November 25, 2014 / by admin / American Literature / No Comments

Anne Sexton: A Self-Portrait in Letters

Anne Sexton: A Self-Portrait in Letters

Anne Sexton, Linda Gray Sexton

Language: English

Pages: 480

ISBN: 0618492429

Format: PDF / Kindle (mobi) / ePub


An expression of an extraordinary poet's life story in her own words, this book shows Anne Sexton as she really was in private, as she wrote about herself to family, friends, fellow poets, and students. Anne's daughter Linda Gray Sexton and her close confidant Lois Ames have judiciously chosen from among thousands of letters and provided commentary where necessary. Illustrated throughout with candid photographs and memorabilia, the letters -- brilliant, lyrical, caustic, passionate, angry -- are a consistently revealing index to Anne Sexton's quixotic and exuberant personality.

Rip van Winkle (Ilustrado)

Deception

The House of the Seven Gables

The Rise of David Levinsky (Penguin Classics)

 

 

 

 

 

 

 

 

 

 

 

Although I lie pressed close to your warm side, I know you find me vacant and preoccupied. If my thoughts could find one safe walled home Then I would let them out to strut and roam. I would, indeed pour me out for you to see, a wanton soul, somehow delicate and free. But instead I have a cup of pain to drink, or I might weed out an old pain to think. Perhaps old wounds have an easy sorrow, easier than knowing you leave me tomorrow. The mind twists and turns within the choice of some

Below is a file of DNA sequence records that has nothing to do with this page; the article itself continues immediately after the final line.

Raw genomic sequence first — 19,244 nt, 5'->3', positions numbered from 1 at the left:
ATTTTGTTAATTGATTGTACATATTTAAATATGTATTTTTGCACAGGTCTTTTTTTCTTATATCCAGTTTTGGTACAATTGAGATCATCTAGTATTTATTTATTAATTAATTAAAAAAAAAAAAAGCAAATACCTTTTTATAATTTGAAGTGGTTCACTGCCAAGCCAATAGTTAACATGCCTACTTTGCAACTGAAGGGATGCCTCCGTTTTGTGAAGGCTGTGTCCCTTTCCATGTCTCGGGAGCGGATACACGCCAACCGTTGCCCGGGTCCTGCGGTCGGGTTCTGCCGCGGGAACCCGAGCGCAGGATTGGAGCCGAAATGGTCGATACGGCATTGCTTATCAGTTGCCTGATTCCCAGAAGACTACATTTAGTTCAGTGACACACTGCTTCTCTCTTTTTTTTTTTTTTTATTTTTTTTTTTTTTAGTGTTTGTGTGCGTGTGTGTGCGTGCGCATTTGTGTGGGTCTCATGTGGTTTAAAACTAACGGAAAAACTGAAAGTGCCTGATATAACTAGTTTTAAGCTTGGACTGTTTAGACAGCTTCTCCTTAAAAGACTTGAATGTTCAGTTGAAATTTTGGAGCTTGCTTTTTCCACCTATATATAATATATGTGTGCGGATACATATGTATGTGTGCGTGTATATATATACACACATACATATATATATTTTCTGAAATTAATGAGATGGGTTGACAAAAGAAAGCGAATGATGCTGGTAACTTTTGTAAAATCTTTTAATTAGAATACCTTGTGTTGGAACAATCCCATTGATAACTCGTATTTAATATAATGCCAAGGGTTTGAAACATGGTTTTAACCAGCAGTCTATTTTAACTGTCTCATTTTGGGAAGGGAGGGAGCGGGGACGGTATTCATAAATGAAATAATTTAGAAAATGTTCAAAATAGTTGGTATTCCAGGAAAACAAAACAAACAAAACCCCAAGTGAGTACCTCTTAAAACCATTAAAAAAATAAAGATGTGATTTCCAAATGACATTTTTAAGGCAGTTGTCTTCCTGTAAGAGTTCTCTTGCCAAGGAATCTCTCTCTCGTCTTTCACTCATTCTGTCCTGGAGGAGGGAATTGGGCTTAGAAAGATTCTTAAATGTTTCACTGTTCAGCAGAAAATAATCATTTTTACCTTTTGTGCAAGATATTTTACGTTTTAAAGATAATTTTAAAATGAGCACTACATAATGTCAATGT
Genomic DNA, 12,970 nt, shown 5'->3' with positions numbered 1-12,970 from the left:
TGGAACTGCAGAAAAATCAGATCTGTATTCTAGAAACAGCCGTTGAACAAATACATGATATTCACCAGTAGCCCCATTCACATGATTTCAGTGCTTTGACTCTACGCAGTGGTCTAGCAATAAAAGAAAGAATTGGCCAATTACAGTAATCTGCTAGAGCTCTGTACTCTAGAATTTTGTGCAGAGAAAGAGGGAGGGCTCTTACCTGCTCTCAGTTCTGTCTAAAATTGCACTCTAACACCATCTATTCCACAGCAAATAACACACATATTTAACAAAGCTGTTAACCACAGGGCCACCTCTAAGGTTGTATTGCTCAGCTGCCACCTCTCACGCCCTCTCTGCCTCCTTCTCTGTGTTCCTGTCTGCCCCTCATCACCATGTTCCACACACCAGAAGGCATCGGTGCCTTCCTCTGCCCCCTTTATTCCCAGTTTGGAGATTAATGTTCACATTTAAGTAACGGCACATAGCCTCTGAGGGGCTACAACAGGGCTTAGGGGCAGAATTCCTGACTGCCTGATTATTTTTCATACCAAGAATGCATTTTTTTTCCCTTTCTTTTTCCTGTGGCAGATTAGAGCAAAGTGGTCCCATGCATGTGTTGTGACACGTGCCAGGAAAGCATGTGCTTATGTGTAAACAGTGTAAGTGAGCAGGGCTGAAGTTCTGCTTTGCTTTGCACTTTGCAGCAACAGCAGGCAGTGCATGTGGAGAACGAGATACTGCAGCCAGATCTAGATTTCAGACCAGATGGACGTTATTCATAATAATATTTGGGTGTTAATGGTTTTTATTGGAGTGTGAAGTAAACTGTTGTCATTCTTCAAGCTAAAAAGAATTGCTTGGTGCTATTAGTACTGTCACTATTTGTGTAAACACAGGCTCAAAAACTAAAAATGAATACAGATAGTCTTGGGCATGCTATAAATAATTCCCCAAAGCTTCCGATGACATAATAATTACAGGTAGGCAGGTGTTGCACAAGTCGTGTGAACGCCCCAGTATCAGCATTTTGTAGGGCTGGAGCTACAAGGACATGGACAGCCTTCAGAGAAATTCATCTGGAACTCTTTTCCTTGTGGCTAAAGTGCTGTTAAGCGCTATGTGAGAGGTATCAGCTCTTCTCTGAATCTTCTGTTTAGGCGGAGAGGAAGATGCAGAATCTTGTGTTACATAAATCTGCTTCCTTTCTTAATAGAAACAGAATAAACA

precious friendship. Love as ever, [To Kathleen Spivack] [14 Black Oak Road] January 10, 1974 Dear Kathy, All is rush or pain or shit or glory. I think my life is becoming like the Perils of Pauline. It is exaggerating itself. New book [The Death Notebooks] comes out February 21st (paper as well as cloth). I’d love to see you when one of us isn’t too busy. Love, [To Michael Benedikt] [14 Black Oak Road] January 10, 1974 Dear Michael Benedikt, Hooray for your creeping. May it soon be

sea. The poem is, I think, pretty good … maybe for New Yorker even … but sea no longer calm so can’t work on it or even type it out. When you’ve got hold of a poem and can’t type it out, well, then it must be rocky … We sleep in darkness and daylight does not exist in here, wake at noon and have missed breakfast and today lunch. Strange! The ship, on stern, at night is glorious tho very windy and cold. Last night stood and watched the wake, booming barrels of foam, trailing out … ever, ever. And

not going to send another family letter at ALL … the rest will be just to daddy. I want you to be busy and to be having fun, but I want you also to remember me and more than that to write to me. For every letter you read you ought to be writing one! This is something you ought to learn and if you haven’t … I am the loser … and you two are the losers … for how else can you learn about love … it is giving and receiving, but it works like a swing, it must be pushed both ways. You are old enough to

had made a life for herself in Newton, having come to love her neighbors and her trees. But she forced herself to house-hunt. At first she liked nothing: no matter what qualities a prospective house offered, she rejected it summarily. Then, driving through Weston, Anne noticed a house of an odd olive color. Kayo stopped the car. They got out to look and fell in love with it. The day the moving men came, Anne lay on a sofa at the Robarts’ and sobbed for hours. But by the time spring came around

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